- The Washington Times - Wednesday, October 25, 2006

BAGHDAD — A defiant Iraqi Prime Minister Nouri al-Maliki yesterday slammed the top U.S. military and diplomatic representatives in Iraq for saying his government needed to set a timetable to curb violence ravaging the country.

“I affirm that this government represents the will of the people, and no one has the right to impose a timetable on it,” Mr. al-Maliki said at a press conference.

On Tuesday, U.S. Ambassador Zalmay Khalilzad said Mr. al-Maliki had agreed to a timeline.

Mr. al-Maliki also disavowed a joint raid by U.S. and Iraqi forces at the Baghdad stronghold of a Shi’ite militia led by radical anti-American cleric Muqtada al-Sadr in search of a death-squad leader.

Mr. al-Maliki, who relies on political support from the cleric, said the strike against a figure in Sheik al-Sadr’s Mahdi’s Army militia in Sadr City “will not be repeated.”

The prime minister dismissed U.S. talk of timelines as driven by the upcoming midterm elections in the United States.

“I am positive that this is not the official policy of the American government, but rather a result of the ongoing election campaign. And that does not concern us much,” he said.

Mr. al-Maliki’s comments followed remarks Tuesday by Gen. George Casey, the top American commander in Iraq, and Mr. Khalilzad, who said Iraqi leaders had agreed to a timeline for achieving key political and security goals, including reining in such groups.

Mr. Khalilzad revealed neither specific deadlines for achieving those goals nor penalties for their failure to do so, and Mr. al-Maliki said no deadlines had been put to his government.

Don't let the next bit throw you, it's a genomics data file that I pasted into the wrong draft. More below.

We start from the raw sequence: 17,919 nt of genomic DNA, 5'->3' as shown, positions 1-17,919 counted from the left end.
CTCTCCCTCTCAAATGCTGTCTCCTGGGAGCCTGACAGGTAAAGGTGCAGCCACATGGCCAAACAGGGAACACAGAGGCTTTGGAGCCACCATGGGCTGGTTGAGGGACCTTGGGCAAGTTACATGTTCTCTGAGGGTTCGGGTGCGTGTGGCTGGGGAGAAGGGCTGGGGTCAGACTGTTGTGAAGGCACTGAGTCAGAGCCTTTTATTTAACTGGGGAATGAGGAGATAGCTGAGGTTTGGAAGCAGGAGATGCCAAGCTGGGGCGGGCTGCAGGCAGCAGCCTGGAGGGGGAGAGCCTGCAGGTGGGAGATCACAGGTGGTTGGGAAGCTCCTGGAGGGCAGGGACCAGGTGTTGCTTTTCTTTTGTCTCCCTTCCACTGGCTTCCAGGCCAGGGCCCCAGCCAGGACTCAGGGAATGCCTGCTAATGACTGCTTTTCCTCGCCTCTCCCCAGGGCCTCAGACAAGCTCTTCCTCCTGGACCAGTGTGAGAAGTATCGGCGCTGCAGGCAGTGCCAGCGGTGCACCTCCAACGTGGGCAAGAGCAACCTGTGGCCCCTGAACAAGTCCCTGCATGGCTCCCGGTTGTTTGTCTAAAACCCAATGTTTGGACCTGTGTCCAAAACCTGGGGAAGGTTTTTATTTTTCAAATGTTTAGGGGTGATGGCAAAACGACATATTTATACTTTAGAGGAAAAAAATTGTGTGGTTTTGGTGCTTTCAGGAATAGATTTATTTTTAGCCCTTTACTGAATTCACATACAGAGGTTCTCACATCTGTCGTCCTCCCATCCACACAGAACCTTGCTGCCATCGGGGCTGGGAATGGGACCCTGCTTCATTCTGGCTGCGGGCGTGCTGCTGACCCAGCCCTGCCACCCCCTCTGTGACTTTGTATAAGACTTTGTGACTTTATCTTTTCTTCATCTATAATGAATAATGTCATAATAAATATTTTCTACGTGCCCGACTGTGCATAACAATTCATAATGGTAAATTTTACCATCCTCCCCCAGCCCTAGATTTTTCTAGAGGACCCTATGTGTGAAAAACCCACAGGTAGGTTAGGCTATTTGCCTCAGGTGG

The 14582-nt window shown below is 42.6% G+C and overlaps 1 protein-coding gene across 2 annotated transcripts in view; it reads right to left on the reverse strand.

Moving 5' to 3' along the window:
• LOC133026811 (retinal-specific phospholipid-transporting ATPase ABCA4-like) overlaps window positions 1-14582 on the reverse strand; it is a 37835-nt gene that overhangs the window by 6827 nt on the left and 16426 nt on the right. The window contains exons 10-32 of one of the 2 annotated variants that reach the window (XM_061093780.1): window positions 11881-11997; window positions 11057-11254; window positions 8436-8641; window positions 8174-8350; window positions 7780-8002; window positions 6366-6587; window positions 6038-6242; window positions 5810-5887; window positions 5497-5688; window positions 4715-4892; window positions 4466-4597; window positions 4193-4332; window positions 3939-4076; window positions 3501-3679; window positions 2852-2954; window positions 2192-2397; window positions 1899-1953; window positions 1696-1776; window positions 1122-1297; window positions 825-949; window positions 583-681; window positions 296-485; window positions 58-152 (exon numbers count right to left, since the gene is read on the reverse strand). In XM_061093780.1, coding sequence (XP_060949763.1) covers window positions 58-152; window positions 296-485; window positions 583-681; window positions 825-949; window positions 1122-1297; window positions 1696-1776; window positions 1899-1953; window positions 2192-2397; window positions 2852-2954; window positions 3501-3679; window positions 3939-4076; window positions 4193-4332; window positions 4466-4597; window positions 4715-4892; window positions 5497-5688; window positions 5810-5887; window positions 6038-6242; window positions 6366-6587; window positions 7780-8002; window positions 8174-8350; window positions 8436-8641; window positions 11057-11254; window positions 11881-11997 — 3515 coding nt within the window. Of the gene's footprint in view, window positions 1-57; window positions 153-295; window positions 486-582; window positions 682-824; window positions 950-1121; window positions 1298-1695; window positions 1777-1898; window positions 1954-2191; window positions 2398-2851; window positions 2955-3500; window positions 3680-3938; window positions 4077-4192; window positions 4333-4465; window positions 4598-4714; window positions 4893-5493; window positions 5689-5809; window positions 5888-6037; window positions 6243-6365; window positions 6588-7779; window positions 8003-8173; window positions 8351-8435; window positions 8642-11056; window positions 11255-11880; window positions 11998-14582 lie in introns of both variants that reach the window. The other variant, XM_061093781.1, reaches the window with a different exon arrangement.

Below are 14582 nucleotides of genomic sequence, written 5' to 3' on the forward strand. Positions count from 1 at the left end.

“I would like to assert that everyone knows my government is a government that came to power through the will of the people. And it is no one’s business to give it timelines,” he said.

Mr. Khalilzad said Mr. al-Maliki had agreed to the timeline concept, which calls for specific deadlines to be set by year’s end. Gen Casey said the Iraqi forces could be in a position to take over operations in all the country’s provinces within 18 months “with some level of support” from coalition forces.

In Washington, President Bush sought to delineate a middle ground in terms of pressing the Iraqis to accept more of the responsibility for their own fate.

“We are making it clear that America’s patience is not unlimited,” he said at a press conference yesterday. “We will not put more pressure on the Iraqi government than it can bear.”

Tank cannons boomed out over the city five times in rapid succession yesterday afternoon, and U.S. F-16 jet fighters screamed low overhead as the conflict in Sadr City continued into the day.

Four persons were killed and 18 wounded in overnight fighting in the overwhelmingly Shi’ite eastern district, according to police and hospital officials.

The U.S. military said Iraqi army special forces, backed up by U.S. advisers, carried out a raid to capture a “top illegal armed group commander directing widespread death-squad activity throughout eastern Baghdad,” the military said.

Mr. al-Maliki, who is commander in chief of Iraq’s army, firmly denied that he knew anything about the raid.

“We will ask for clarification about what has happened in Sadr City. We will review this issue with the multinational forces so that it will not be repeated,” he said. “The Iraqi government should be aware and part of any military operation. Coordination is needed between Iraqi government and multinational forces.”

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